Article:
Nasser Hussain: England’s death bowling remains an area for improvement after T20 World Cup exit | Cricket News


Nasser Hussain and Mike Atherton reflect on England's exit from the T20 World Cup, their death bowling not being 'quite right' and who leaves the tournament with their heads held high

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Nasser Hussain and Mike Atherton reflect on England’s exit from the T20 World Cup, their death bowling not being ‘quite right’ and who leaves the tournament with their heads held high

Nasser Hussain and Mike Atherton reflect on England’s exit from the T20 World Cup, their death bowling not being ‘quite right’ and who leaves the tournament with their heads held high

England did not get their death bowling “quite right” with Tymal Mills sorely missed in the T20 World Cup semi-final defeat to New Zealand, says Nasser Hussain.

Having worked themselves into a strong position defending 166-4, a late onslaught, led by Jimmy Neesham and Daryl Mitchell, saw the Black Caps secure a five-wicket victory with an over to spare.

The game turned on 23-run 17th over from seamer Chris Jordan that included two wides to go with a pair of sixes and a four from Neesham with England unable to regain control in the two overs that followed.

Jordan has earned a reputation as a death-bowling specialist over the years but with Jofra Archer a long-term absentee and Mills sustaining a thigh injury during the Super 12s, England found themselves short of alternatives late in the innings.

England head coach Chris Silverwood says they threw everything they had at New Zealand but Jimmy Neesham's innings ensured it was not their day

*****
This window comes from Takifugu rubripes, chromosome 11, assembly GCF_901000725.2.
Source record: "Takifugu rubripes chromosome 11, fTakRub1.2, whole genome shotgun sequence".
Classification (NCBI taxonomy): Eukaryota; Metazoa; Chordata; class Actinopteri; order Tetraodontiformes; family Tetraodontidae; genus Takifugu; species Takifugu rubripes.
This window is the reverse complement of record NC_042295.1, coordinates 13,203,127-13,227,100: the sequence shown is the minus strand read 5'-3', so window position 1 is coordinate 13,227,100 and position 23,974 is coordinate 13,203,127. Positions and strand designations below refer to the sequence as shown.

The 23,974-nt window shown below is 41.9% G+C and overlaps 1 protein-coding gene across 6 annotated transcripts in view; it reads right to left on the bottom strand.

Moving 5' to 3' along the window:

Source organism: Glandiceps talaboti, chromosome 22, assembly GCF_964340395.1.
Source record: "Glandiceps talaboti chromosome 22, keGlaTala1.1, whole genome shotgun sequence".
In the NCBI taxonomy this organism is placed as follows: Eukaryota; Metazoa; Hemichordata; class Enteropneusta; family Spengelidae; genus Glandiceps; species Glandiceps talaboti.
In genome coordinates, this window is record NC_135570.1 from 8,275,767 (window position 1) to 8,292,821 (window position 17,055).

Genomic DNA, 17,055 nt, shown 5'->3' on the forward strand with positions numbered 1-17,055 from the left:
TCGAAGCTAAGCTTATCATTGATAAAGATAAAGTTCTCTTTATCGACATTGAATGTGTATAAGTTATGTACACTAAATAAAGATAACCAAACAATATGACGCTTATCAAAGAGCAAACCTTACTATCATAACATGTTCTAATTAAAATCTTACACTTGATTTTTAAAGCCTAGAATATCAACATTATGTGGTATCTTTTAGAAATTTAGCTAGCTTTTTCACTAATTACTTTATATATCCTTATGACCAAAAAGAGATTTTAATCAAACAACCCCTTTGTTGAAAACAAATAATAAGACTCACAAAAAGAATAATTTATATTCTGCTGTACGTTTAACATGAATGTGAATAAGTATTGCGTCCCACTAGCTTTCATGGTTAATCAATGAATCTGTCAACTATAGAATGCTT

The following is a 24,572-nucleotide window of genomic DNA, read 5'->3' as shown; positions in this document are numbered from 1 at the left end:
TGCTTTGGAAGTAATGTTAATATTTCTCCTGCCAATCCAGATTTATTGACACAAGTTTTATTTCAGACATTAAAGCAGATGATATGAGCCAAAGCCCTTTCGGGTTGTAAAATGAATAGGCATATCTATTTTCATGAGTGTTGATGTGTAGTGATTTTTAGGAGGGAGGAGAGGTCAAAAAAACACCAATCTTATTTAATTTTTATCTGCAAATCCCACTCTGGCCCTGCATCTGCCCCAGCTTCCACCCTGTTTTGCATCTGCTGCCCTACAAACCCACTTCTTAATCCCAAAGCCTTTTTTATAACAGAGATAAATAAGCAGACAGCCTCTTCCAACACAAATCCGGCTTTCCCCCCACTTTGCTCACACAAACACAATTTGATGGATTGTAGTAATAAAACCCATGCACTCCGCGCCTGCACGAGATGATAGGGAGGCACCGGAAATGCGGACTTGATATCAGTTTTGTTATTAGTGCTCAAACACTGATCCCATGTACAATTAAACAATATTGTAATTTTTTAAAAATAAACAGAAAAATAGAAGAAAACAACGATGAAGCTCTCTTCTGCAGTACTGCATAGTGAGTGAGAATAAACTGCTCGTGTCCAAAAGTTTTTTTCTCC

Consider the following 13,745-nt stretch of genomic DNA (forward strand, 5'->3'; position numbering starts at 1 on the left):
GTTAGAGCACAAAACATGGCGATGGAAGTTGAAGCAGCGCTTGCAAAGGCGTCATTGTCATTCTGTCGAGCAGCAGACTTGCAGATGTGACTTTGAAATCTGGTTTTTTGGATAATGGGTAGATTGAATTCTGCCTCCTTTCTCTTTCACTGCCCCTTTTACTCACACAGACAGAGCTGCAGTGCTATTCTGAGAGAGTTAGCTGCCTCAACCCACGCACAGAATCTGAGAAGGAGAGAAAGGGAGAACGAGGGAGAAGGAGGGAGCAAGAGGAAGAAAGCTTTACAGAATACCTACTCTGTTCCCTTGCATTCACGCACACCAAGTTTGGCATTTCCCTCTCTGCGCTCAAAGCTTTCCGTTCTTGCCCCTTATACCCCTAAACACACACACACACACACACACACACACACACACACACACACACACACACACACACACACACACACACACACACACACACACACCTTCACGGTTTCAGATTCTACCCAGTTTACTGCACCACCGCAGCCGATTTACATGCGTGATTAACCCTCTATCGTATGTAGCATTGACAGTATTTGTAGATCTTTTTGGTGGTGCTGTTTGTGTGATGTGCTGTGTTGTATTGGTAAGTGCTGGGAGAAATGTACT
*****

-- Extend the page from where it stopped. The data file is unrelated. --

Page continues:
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England head coach Chris Silverwood says they threw everything they had at New Zealand but Jimmy Neesham’s innings ensured it was not their day

England head coach Chris Silverwood says they threw everything they had at New Zealand but Jimmy Neesham’s innings ensured it was not their day

“That is the unbelievable stuff with T20 cricket,” Hussain told Sky Sports. “We saw it five years ago in Kolkata [in the T20 World Cup final vs West Indies], 19 good overs and then four in-the-slot deliveries and England lose it.

“Same here after that (Liam) Livingstone 16th over at the far end, it needed one following up this end and, under pressure, Chris Jordan didn’t deliver. It was either in the slot or wide and when you are bowling to someone like Neesham or Mitchell, they will put you away.

“I think you have to give them credit because this is a reasonably big ground, and it was a bit two-paced. It’s when you change. For the whole tournament they have stuck with that back of a length, they did not quite go short enough I thought, they were in between, and they did not change their plan.

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“Whether, suddenly, because it is going pear-shaped you change your plan, I do not know but it is an area, still, that England cannot quite get right. For all Chris Jordan’s skills, in the last year I wouldn’t say he has got his death bowling absolutely spot on.

“Tymal Mills was a big, big loss. I know that you are always a better player out of the side but Tymal Mills at the end there with short balls and slower balls would have been harder to hit. But he wasn’t there, and England didn’t quite get it right at the death.”